The European Space Agency (ESA) satellite photo depicts swathes of ice, dark troughs and depressions and indications of strong winds and storms. The Martian poles are swathed in layers of throughout the year.
During the summer, the pole is permanently covered by thick layers of mostly water ice, while temperatures plummet below -125C (-193F) and carbon dioxide begins to precipitate and build up as ice during winter, creating a thinner additional layer a couple of metres thick.
The Martian winter also brings carbon dioxide clouds, capable of obscuring the polar features below, making it difficult to see clearly from orbit.
The Mars Express’ High Resolution Stereo Camera can sere through this cloud cover and clearly shows the northern polar cap during the summer of 2006.
The resulting landscape is a mix of colour, from the bright whites of water ice to the dark reds and browns of Martian dust.
Dark red and ochre-hued troughs are shown to cut through the ice cap.
These ditches form part of a wider system of depressions spiralling outwards from the very centre of the pole.
When viewed on a larger scale, this pattern becomes evident: the rippling troughs curve and bend and slice outwards in an anticlockwise orientation, wrapping around the pole to create a zebra skin pattern.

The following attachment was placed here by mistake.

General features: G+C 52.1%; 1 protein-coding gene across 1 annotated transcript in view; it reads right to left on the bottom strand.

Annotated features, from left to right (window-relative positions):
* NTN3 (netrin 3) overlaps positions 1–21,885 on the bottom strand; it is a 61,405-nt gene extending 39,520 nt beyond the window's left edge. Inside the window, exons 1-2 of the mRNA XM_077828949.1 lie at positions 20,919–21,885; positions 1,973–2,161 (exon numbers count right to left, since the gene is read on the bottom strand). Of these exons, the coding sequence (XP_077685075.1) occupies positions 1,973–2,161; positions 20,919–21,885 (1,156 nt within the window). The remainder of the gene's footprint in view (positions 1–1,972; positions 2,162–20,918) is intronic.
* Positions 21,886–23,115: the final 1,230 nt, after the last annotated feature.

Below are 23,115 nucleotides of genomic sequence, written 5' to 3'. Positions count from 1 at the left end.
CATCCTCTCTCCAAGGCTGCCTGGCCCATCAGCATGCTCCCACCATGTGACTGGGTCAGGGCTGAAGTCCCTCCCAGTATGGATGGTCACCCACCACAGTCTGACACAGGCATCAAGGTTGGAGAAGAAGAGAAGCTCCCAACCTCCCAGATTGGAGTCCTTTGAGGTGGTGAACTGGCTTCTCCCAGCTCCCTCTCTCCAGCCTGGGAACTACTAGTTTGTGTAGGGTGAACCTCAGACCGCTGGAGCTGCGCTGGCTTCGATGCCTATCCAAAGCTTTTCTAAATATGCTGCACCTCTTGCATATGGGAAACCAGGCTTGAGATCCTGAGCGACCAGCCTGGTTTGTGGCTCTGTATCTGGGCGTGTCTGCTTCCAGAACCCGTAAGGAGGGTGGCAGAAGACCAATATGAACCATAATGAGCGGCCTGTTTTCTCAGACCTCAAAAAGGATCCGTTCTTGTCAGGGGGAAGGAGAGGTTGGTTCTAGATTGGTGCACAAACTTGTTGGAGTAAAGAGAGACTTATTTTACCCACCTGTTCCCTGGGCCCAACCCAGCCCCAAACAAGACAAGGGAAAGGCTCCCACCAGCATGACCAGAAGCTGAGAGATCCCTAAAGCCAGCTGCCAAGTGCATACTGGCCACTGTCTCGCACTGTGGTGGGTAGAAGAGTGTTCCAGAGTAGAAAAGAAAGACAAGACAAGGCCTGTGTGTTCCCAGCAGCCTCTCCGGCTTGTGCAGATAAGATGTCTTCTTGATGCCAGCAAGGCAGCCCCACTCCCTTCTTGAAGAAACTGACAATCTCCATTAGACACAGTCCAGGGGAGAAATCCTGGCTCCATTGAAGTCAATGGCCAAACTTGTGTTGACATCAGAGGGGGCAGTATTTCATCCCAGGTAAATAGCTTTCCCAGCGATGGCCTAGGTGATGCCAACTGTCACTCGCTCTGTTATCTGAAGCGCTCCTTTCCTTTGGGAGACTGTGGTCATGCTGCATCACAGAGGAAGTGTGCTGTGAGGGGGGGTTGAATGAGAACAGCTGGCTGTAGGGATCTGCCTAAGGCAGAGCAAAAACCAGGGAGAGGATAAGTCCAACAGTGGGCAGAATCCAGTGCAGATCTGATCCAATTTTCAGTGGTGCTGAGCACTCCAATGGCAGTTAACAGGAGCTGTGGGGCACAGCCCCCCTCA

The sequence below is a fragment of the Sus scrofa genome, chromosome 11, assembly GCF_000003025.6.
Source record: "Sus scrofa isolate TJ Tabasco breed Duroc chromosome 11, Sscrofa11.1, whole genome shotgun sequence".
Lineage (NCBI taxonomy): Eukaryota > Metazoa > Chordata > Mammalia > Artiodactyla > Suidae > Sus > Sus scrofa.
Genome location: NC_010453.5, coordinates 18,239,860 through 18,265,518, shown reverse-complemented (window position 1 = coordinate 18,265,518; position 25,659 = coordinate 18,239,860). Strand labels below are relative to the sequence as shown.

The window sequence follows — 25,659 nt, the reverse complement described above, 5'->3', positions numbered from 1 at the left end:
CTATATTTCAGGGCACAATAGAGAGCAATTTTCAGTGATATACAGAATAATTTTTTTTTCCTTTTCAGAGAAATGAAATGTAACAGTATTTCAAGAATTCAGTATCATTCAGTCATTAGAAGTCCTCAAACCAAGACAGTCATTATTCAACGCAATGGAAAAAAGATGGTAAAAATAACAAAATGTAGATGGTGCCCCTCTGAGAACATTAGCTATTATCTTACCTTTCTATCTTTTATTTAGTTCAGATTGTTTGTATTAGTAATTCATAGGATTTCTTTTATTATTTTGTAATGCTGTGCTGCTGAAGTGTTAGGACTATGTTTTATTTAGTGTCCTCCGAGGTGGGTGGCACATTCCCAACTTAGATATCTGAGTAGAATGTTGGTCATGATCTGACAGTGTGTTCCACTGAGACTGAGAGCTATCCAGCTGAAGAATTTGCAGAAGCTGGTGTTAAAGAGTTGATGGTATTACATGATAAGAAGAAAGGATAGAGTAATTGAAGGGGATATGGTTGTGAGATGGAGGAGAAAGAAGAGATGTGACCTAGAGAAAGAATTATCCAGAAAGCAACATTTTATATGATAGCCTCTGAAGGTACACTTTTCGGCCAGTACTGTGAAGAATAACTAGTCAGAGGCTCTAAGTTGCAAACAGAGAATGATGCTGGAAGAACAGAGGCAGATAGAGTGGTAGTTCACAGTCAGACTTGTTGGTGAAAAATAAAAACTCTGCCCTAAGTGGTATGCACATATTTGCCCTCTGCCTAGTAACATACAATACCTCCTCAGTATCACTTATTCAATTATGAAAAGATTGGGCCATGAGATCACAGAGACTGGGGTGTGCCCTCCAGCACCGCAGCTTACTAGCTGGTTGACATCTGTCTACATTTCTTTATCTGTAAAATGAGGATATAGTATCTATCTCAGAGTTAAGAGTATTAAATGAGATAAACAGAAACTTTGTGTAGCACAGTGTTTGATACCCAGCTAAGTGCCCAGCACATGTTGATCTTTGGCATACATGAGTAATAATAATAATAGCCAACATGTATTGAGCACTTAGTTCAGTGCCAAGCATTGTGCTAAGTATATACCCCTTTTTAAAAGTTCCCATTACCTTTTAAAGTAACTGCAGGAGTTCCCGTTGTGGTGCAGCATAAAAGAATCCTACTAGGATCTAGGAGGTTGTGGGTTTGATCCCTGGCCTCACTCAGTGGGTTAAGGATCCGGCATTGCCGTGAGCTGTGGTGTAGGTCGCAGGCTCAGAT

These spiralling features most likely formed via a mix of processes, with wind erosion being the most significant one.
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These are believed to be caused by small local storms that kick up dust into the atmosphere.
Such storms erode scarps and slopes, slowly altering the appearance of the troughs.
The poles, and any active processes taking place in these regions, are particularly interesting areas of Mars.
These layers of ice hold information about Mars’ past, particularly concerning how the Red Planet’s climate has evolved and changed in the last few millions of years: ice mixes with layers of surface dust and settles at the north and south poles, capturing a snapshot of the planet’s characteristics during that period of history.
A key goal of Mars Express’ High Resolution Stereo Camera is to explore the various phenomena occurring in the Martian atmosphere.
This includes winds and storms and the many bizarre geological processes taking place across and below the Red Planet’s surface.
The camera has been returning impressively detailed views of Mars for many years.
Mars Express arrived at the Red Planet in late 2003 and has revealed much about the planet and its history – including mapping its surface at resolutions of 10 metres per pixel, exploring how wet and humid early Mars may have been, characterising its volcanoes and strange surface features and geography.
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